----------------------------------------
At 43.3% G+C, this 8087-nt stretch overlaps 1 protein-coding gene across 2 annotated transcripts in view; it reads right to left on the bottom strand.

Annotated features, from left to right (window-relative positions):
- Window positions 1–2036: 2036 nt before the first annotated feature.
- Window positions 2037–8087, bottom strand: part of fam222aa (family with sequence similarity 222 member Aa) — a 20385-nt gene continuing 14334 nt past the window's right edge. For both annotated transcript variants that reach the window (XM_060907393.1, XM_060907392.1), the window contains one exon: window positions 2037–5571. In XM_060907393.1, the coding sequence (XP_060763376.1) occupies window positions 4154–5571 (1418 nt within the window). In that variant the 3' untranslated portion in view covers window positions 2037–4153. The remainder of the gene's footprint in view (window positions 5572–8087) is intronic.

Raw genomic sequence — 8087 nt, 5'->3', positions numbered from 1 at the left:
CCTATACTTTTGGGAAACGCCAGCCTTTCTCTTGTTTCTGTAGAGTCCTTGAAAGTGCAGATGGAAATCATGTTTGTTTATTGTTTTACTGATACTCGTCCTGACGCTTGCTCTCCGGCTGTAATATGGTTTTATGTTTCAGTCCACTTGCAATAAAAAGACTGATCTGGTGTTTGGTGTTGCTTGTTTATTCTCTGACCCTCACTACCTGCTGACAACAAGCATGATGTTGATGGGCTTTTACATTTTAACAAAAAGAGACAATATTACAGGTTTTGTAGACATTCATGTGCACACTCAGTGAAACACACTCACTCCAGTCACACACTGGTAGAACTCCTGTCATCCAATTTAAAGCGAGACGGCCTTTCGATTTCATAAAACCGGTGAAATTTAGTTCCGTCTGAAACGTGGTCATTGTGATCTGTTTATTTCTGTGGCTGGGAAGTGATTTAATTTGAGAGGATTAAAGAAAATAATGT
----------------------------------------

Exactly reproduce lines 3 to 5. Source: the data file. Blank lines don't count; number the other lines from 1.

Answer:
- Window positions 1–2036: 2036 nt before the first annotated feature.
- Window positions 2037–8087, bottom strand: part of fam222aa (family with sequence similarity 222 member Aa) — a 20385-nt gene continuing 14334 nt past the window's right edge. For both annotated transcript variants that reach the window (XM_060907393.1, XM_060907392.1), the window contains one exon: window positions 2037–5571. In XM_060907393.1, the coding sequence (XP_060763376.1) occupies window positions 4154–5571 (1418 nt within the window). In that variant the 3' untranslated portion in view covers window positions 2037–4153. The remainder of the gene's footprint in view (window positions 5572–8087) is intronic.

Raw genomic sequence — 8087 nt, 5'->3', positions numbered from 1 at the left: